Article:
For TOEFL, you do not really need to memorise a lot of vocabulary if you have a decent vocabulary grown over your high school and undergraduate study in Bangladesh (and I am pretty sure about from most other countries). Mostly, there are only a few questions from this part, and the word meaning is asked in terms of the context of the paragraph. So, it is not too difficult, and definitely not worth it to spend your short time at hand to spend on preparing for this part. 

If you are too insecure about your vocabulary level, there are a large number of apps available. I downloaded the ‘Magoosh’ app for TOEFL vocabulary list, and went through the lists very quickly. They were almost all known words, which is the correct level for TOEFL. 

I took notes while reading or preparing to categorise the question patterns and later on how to answer those questions. It was more like a chart and was very helpful to go through while I was stuck during the mock tests. 

I went through the materials from “Notefull” to get an idea about how to answer different types of questions after going through ETS materials. They were very helpful. Especially for the reading and speaking part. I went through the other two parts anyway as I had no clue about what comes and what not. And that was about all the ‘Tips’ materials that I used.

There is a dedicated mock test taker for TOEFL from ETS called TOEFL Practice Online aka TPO. After going through the aforementioned materials, I practiced a few tests in TPO. It resembles the original test very closely. The writing and speaking sections were completely similar. The reading and listening parts seemed a little easier than the original one. However, I found that TPO reduces marks more than the original test for wrong answers because my scores were better in the final one. That might be changed in the updated versions as I have no idea about the recent updates.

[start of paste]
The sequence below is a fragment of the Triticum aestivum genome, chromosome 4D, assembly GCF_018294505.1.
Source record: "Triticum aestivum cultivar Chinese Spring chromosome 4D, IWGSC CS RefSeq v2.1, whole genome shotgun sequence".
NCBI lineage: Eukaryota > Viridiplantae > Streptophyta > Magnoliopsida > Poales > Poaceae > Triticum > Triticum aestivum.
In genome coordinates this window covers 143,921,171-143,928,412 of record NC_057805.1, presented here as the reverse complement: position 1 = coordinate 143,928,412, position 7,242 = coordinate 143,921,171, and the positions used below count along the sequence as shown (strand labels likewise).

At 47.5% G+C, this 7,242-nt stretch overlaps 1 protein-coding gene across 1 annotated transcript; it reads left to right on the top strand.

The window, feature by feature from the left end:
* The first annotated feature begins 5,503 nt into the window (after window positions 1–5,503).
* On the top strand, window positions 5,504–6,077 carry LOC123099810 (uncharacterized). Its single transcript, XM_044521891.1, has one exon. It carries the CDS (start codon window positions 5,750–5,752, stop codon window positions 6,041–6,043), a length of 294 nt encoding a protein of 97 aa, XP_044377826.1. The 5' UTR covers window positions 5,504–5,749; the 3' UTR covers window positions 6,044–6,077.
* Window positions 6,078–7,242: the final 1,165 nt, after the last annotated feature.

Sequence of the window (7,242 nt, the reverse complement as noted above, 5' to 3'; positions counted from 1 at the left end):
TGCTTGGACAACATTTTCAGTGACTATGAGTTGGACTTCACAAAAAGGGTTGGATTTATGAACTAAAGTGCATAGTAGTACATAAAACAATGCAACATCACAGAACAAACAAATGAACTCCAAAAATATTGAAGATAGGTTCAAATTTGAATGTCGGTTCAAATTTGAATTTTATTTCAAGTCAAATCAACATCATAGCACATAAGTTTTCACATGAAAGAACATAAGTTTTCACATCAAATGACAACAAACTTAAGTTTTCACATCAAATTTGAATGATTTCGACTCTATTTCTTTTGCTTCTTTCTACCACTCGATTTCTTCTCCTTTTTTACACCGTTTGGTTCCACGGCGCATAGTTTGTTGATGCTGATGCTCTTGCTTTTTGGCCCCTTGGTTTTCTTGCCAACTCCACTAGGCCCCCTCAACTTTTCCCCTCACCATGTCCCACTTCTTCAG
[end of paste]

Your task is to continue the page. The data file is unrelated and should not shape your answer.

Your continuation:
In TPO, I gave 2 complete tests, 6~7 reading, 2~3 listening, 2 writing and 5 speaking altogether. I was not happy with my reading test scores in the beginning, and I did not like how I was answering my speaking section. So, I focused on those 2 more.

TOEFL is a simple test as it is about our capacity to communicate and not our capacity to deliver academically usable or literature worthy pieces. So, it is OKAY to use simple word and structure as long as it is within the context and is correct in grammar and spelling. I think, they are pretty liberal with the pronunciation as it is normal to have accent for different native language speakers. 

In reading part, the most important is reading comprehension and paying attention to the question as they can be a bit tricky. Pay attention to the negative terms in the question and in the answer options. Also, it is important to answer from the given paragraph or essay and NOT from your knowledge. The test is not about being right or wrong in a topic, it is about understanding the questions the ask and answering them in accordance with the materials they provide. So, read and answer carefully. It will be tricky, but not difficult.

In listening part, the most important part is to take quick notes that you can understand. As nothing will be repeated, and there can be too many things to remember, even a word that reminds you o the context will be helpful. The same goes for the writing part. Clear and fast notes will definitely improve your score in listening, and writing. And again, answer from the materials (audio or script) they provide, and not from knowledge. 

For speaking and writing part, tips from Notefull are enough I think. They also provide good format for speaking and writing part. I would suggest looking at those and coming up with a version that you are most comfortable with while you do the mock tests. 

Last but not the least, during speaking, use deep breaths to calm down and collect your thoughts if necessary instead of saying random fillers like umm, err etc. Also, do not try to speak from memory. Try to speak like you are talking to a person. You do not have to explain everything, and it is better to finish a few seconds earlier than the given time than being midway when the recorder stops. 

Preparation Time: